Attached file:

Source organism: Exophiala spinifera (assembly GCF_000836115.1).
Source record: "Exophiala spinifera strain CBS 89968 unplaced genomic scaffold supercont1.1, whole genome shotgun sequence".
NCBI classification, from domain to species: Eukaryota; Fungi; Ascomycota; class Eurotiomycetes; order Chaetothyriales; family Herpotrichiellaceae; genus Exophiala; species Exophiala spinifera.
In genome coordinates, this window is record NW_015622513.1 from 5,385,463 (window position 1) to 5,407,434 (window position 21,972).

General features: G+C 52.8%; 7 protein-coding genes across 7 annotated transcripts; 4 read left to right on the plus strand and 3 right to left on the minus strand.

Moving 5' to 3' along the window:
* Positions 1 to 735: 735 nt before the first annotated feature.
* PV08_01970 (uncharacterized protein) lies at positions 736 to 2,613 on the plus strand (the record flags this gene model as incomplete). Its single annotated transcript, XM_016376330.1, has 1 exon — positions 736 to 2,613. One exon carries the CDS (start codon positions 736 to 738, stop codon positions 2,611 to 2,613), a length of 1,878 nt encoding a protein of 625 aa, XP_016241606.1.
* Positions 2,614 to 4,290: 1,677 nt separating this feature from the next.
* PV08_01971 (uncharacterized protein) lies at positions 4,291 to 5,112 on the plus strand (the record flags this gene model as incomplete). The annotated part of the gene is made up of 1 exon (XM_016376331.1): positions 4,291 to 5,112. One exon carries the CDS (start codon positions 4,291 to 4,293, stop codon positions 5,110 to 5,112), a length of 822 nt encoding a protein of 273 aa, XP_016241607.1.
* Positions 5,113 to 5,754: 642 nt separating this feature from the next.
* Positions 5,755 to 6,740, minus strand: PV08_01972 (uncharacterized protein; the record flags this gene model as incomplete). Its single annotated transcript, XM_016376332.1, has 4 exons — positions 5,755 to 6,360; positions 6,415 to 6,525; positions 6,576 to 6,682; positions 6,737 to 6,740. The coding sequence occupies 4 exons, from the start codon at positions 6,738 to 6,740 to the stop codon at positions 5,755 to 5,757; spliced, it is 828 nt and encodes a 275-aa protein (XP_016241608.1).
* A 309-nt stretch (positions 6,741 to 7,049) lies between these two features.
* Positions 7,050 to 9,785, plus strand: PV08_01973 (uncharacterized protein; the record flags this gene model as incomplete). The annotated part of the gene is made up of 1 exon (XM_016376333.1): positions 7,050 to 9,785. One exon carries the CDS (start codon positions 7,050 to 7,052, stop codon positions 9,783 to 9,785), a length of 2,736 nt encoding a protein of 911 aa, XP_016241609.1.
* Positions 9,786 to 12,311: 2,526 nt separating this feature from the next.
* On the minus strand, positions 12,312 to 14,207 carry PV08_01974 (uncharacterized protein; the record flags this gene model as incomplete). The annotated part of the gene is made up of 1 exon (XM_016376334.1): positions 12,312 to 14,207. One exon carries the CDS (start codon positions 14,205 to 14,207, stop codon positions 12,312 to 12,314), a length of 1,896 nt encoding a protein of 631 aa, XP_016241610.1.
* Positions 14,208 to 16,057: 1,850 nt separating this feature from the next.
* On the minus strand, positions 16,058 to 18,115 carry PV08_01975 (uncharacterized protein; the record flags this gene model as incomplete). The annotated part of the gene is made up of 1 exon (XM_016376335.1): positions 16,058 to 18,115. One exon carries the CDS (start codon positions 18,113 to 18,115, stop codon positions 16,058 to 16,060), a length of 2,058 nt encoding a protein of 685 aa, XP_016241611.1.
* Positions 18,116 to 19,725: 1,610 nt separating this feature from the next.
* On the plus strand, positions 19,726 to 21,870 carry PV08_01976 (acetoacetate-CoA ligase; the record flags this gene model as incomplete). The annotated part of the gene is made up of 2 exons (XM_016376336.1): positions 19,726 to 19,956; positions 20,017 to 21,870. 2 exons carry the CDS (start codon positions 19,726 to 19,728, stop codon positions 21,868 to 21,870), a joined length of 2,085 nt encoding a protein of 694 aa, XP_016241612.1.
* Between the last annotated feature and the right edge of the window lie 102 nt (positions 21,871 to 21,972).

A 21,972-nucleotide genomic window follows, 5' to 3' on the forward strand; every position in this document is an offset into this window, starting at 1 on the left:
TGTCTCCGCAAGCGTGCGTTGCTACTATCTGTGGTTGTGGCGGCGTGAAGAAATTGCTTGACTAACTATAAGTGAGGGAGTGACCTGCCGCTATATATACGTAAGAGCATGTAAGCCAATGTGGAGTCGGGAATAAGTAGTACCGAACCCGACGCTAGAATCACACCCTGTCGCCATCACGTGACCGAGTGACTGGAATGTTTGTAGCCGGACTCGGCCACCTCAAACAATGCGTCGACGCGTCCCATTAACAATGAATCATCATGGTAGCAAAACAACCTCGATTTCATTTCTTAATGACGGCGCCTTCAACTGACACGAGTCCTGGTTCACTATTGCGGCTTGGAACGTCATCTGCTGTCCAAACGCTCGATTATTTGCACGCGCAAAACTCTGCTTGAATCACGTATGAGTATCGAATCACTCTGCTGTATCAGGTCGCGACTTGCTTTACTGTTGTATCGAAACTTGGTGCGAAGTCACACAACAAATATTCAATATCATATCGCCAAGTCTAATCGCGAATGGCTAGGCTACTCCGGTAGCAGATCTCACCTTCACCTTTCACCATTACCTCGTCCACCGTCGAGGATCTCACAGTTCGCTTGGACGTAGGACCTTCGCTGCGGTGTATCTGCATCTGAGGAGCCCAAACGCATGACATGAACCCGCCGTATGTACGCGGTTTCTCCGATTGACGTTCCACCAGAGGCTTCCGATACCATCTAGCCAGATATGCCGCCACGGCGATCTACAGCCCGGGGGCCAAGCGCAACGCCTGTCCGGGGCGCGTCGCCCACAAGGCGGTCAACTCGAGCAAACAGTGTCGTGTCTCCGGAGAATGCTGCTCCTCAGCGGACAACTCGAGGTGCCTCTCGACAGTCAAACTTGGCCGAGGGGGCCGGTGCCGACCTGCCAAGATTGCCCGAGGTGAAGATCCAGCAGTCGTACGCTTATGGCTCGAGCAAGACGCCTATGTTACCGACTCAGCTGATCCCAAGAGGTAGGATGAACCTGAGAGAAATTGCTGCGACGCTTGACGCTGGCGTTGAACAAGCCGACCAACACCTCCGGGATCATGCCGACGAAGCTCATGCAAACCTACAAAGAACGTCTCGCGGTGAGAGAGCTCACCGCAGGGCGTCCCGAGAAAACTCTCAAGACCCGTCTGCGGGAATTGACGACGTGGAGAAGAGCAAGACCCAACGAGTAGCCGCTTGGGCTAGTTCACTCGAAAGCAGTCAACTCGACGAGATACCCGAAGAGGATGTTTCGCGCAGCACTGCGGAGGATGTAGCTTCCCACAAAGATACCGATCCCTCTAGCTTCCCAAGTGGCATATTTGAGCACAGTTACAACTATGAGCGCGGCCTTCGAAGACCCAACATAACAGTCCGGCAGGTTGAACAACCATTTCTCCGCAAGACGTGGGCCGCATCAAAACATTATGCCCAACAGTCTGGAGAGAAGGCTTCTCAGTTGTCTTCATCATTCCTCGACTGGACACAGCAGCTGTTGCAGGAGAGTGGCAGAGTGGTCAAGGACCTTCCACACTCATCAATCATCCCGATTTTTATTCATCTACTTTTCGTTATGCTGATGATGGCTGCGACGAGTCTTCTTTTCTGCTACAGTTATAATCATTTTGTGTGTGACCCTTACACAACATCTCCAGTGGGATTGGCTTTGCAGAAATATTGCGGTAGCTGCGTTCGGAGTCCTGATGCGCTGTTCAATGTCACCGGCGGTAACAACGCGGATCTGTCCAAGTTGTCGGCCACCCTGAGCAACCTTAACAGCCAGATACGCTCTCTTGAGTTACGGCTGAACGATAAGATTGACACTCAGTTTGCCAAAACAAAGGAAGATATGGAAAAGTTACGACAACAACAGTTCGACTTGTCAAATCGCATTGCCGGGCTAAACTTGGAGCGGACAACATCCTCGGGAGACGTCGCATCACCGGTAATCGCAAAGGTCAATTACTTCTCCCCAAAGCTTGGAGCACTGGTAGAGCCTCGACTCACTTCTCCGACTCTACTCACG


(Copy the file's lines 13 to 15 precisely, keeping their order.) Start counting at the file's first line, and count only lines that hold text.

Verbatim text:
* A 309-nt stretch (positions 6,741 to 7,049) lies between these two features.
* Positions 7,050 to 9,785, plus strand: PV08_01973 (uncharacterized protein; the record flags this gene model as incomplete). The annotated part of the gene is made up of 1 exon (XM_016376333.1): positions 7,050 to 9,785. One exon carries the CDS (start codon positions 7,050 to 7,052, stop codon positions 9,783 to 9,785), a length of 2,736 nt encoding a protein of 911 aa, XP_016241609.1.
* Positions 9,786 to 12,311: 2,526 nt separating this feature from the next.